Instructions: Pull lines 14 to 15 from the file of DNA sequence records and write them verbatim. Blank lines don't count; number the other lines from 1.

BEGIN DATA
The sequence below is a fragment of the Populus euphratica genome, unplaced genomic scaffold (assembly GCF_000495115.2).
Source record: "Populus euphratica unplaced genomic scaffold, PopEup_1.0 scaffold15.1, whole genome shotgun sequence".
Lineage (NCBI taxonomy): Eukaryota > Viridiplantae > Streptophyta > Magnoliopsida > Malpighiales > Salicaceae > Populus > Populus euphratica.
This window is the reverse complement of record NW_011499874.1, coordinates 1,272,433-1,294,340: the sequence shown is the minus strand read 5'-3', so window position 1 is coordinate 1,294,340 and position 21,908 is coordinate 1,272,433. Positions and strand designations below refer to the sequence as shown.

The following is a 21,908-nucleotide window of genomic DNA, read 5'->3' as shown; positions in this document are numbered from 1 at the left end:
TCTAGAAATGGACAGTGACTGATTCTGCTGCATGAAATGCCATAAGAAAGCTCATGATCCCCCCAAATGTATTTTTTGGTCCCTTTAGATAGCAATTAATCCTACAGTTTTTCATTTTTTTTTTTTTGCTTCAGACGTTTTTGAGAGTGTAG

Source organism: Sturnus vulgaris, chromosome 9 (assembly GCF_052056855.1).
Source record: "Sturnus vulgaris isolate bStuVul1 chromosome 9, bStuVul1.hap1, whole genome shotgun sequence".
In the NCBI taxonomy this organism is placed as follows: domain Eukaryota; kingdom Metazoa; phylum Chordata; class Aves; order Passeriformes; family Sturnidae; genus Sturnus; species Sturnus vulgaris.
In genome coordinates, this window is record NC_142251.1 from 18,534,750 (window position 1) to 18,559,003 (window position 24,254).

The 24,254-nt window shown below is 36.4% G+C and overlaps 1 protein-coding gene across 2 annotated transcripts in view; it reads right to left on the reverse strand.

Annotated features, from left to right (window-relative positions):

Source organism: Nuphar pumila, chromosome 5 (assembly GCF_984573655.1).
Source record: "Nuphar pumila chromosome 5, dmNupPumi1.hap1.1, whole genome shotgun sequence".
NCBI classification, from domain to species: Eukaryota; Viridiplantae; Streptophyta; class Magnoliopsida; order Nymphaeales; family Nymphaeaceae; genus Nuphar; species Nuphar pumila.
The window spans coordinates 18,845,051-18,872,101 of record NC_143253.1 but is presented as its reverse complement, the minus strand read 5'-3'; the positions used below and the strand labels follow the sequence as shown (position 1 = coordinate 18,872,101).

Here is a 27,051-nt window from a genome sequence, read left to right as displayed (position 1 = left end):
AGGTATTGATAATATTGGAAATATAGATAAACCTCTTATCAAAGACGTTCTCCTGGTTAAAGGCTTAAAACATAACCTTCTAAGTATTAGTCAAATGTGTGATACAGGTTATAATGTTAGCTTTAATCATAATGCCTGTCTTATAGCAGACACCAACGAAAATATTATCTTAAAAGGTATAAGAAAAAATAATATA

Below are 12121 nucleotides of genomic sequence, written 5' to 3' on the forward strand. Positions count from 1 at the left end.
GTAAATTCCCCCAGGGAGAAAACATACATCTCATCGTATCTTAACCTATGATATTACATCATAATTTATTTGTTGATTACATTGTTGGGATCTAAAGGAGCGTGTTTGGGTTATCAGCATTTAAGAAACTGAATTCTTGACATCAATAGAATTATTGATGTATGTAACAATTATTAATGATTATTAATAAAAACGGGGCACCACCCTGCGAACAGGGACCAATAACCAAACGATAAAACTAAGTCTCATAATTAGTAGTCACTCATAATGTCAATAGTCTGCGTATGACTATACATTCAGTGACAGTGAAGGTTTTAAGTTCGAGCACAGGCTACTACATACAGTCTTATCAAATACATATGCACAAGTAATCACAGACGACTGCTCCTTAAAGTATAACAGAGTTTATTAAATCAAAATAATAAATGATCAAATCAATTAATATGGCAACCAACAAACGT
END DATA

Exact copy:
Source record: "Nuphar pumila chromosome 5, dmNupPumi1.hap1.1, whole genome shotgun sequence".
NCBI classification, from domain to species: Eukaryota; Viridiplantae; Streptophyta; class Magnoliopsida; order Nymphaeales; family Nymphaeaceae; genus Nuphar; species Nuphar pumila.